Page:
They say this is the biggest LCD screen in Europe at the moment. It might be true, considering it is a part of the 5-level facade of the Cocor building, located in - or just nearby - Piata Unirii.
The picture was taken back in December 2008, immediately after the LCD screen was inaugurated. Meanwhile, the stores inside was open as well, so you can shop there if you ever come here.
The patron Saint and protector of Bucharest is Saint Demetrius the New, celebrated on October 27th, when tens of thousands of people from all parts of Romania and from abroad come to whisper a prayer next to his coffin. You can find his relics in the Patriarchal Cathedral in Bucharest (and you have to know that lots of people, especially from Orthodox countries, visit this church every Sunday).
By every standards, Romanians are very religious people. In Europe, they can only compare to the Polish and the Maltese, in terms of religiosity. The problem is that the level of religiosity does not mean automatically that the religious faith is equally strong - as duplicity is an issue in most maters concerning Romanians. But do not be surprised if you find out religion is very powerful in Romania.
I've had a rough schedule lately. This is not an excuse; it's rather an explanation to my recent absence.
Today's post is about my fellow co-nationals. I'll put down what I came to learn about them so far. It costed me a lot to learn these things. A few weeks ago I was on the verge of a nervous breakdown because of one of them. So this was on my mind for a while, recently.
The things I do not like about Romanians, first:
- they are disorganized. This is visible as you walk on the streets. It is also visible if you watch them driving, for instance.
- they are egocentric.
- many of them do not like to work. That being said, there are many who really do, and many who work really hard; the concept of burn-out is not a mystery in Romania. But still, there are many who do not like to work.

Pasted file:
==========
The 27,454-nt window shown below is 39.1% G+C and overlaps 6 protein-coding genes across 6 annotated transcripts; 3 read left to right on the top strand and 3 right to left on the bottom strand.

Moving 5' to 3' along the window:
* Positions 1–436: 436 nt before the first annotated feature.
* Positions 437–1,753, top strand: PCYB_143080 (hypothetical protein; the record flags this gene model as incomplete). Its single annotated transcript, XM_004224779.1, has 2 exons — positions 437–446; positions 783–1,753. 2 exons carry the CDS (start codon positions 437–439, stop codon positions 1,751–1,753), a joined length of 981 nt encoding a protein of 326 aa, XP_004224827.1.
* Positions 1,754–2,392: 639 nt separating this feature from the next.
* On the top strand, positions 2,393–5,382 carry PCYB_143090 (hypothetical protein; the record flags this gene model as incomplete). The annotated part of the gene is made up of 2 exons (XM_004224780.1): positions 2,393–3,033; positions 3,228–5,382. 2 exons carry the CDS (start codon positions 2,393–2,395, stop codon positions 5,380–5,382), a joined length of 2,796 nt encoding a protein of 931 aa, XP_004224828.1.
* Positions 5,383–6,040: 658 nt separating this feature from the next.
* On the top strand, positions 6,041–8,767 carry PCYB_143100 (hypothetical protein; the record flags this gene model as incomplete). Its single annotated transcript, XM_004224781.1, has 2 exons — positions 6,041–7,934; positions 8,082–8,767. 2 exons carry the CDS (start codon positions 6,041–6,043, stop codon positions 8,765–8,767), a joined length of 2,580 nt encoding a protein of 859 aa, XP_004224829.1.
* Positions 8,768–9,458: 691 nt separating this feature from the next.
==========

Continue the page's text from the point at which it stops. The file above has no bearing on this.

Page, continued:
- most of them do not like to respect rules. Or to respect the others.
- many have a bad impression about their country, while they have a good impression about themselves.
- they do not like to plan things, and I suppose this is the first thing you may see as you take the first step into the country.
- many have a lot to learn about good taste, as they really like kitsch - a rather common way of life around here, unfortunately.
- the worst thing, the only thing that ever made me consider emigrating, is that many Romanians envy the others so passionately, that their reasoning capacity is diminished. Out of personal experience, I can tell you there were cases when people tried to harm me just because they believed I was richer than them. And they did so even if their action did not bring them any advantage at all. Of course, this is not general, but it is really painful.
What I like about them, instead:
- they are not stupid (unless if they try really hard);
- they began traveling and opening themselves to the world. It basically means that, if you ever come to Romania, you should normally find people with a decent command of basic English, and occasionally other languages, such as Italian, Spanish, German or French. And this is a huge change if you look 20 years behind, as during the communist period only the privileged few were allowed to travel abroad;
- they actually have a rich cultural heritage, thus an identity which, rightfully used, could lead to a very fast and steady development of their country;
- they like to party. This might be actually a sign of superficiality, but to me this represents rather a sign of an easy heart.